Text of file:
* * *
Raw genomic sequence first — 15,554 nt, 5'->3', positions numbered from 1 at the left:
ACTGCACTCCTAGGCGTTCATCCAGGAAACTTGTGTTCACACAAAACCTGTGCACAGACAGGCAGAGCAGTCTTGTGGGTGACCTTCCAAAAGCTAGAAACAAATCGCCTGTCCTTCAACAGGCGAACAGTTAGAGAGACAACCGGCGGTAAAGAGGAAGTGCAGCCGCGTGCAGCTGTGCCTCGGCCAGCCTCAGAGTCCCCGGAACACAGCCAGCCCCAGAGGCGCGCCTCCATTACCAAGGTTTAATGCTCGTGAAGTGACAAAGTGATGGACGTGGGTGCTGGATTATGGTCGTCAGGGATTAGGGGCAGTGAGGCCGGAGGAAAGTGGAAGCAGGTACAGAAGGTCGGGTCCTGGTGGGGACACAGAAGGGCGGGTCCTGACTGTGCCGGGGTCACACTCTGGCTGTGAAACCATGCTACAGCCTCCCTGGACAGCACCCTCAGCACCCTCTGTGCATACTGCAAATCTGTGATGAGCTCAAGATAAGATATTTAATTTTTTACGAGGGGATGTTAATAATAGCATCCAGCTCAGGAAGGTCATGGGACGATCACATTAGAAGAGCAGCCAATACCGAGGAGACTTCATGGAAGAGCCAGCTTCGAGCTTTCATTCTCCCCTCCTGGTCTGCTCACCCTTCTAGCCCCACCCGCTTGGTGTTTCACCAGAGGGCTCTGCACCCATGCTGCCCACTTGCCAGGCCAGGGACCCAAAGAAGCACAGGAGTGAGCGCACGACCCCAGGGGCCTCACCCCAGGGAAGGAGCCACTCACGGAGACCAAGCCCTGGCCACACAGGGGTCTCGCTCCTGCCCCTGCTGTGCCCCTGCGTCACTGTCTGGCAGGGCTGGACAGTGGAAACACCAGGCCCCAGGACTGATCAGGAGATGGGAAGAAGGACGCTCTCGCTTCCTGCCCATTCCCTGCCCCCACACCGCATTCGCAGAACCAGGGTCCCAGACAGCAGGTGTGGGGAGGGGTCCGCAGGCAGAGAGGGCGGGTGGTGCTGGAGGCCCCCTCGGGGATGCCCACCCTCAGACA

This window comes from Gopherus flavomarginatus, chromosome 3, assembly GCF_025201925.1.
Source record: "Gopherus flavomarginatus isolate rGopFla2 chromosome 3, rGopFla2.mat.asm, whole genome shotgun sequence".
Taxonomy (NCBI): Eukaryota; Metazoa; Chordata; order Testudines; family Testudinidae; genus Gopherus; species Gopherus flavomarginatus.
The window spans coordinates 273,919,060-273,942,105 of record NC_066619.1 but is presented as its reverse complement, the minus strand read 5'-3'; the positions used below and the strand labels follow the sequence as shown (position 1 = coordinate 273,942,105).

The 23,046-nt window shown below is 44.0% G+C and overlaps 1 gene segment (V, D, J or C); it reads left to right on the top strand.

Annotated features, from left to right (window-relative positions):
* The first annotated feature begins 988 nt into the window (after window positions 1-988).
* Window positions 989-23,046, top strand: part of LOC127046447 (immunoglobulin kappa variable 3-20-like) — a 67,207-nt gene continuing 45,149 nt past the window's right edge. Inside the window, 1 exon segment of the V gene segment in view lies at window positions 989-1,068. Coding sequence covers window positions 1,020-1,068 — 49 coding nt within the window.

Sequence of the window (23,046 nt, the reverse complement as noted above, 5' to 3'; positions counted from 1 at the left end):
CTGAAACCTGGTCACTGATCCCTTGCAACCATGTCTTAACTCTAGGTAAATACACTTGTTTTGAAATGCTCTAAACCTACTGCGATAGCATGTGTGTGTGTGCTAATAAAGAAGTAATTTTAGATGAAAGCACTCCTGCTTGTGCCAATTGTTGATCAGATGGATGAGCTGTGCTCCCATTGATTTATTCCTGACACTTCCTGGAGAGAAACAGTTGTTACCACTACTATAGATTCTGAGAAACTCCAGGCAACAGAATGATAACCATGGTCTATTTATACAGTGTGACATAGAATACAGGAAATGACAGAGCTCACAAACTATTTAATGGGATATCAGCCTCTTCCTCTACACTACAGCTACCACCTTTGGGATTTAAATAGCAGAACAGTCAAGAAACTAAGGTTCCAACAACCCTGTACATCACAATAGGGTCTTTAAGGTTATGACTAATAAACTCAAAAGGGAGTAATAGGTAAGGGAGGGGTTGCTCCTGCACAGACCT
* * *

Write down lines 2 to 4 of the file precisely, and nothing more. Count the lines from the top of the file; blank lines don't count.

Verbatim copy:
ACTGCACTCCTAGGCGTTCATCCAGGAAACTTGTGTTCACACAAAACCTGTGCACAGACAGGCAGAGCAGTCTTGTGGGTGACCTTCCAAAAGCTAGAAACAAATCGCCTGTCCTTCAACAGGCGAACAGTTAGAGAGACAACCGGCGGTAAAGAGGAAGTGCAGCCGCGTGCAGCTGTGCCTCGGCCAGCCTCAGAGTCCCCGGAACACAGCCAGCCCCAGAGGCGCGCCTCCATTACCAAGGTTTAATGCTCGTGAAGTGACAAAGTGATGGACGTGGGTGCTGGATTATGGTCGTCAGGGATTAGGGGCAGTGAGGCCGGAGGAAAGTGGAAGCAGGTACAGAAGGTCGGGTCCTGGTGGGGACACAGAAGGGCGGGTCCTGACTGTGCCGGGGTCACACTCTGGCTGTGAAACCATGCTACAGCCTCCCTGGACAGCACCCTCAGCACCCTCTGTGCATACTGCAAATCTGTGATGAGCTCAAGATAAGATATTTAATTTTTTACGAGGGGATGTTAATAATAGCATCCAGCTCAGGAAGGTCATGGGACGATCACATTAGAAGAGCAGCCAATACCGAGGAGACTTCATGGAAGAGCCAGCTTCGAGCTTTCATTCTCCCCTCCTGGTCTGCTCACCCTTCTAGCCCCACCCGCTTGGTGTTTCACCAGAGGGCTCTGCACCCATGCTGCCCACTTGCCAGGCCAGGGACCCAAAGAAGCACAGGAGTGAGCGCACGACCCCAGGGGCCTCACCCCAGGGAAGGAGCCACTCACGGAGACCAAGCCCTGGCCACACAGGGGTCTCGCTCCTGCCCCTGCTGTGCCCCTGCGTCACTGTCTGGCAGGGCTGGACAGTGGAAACACCAGGCCCCAGGACTGATCAGGAGATGGGAAGAAGGACGCTCTCGCTTCCTGCCCATTCCCTGCCCCCACACCGCATTCGCAGAACCAGGGTCCCAGACAGCAGGTGTGGGGAGGGGTCCGCAGGCAGAGAGGGCGGGTGGTGCTGGAGGCCCCCTCGGGGATGCCCACCCTCAGACA

This window comes from Gopherus flavomarginatus, chromosome 3, assembly GCF_025201925.1.
Source record: "Gopherus flavomarginatus isolate rGopFla2 chromosome 3, rGopFla2.mat.asm, whole genome shotgun sequence".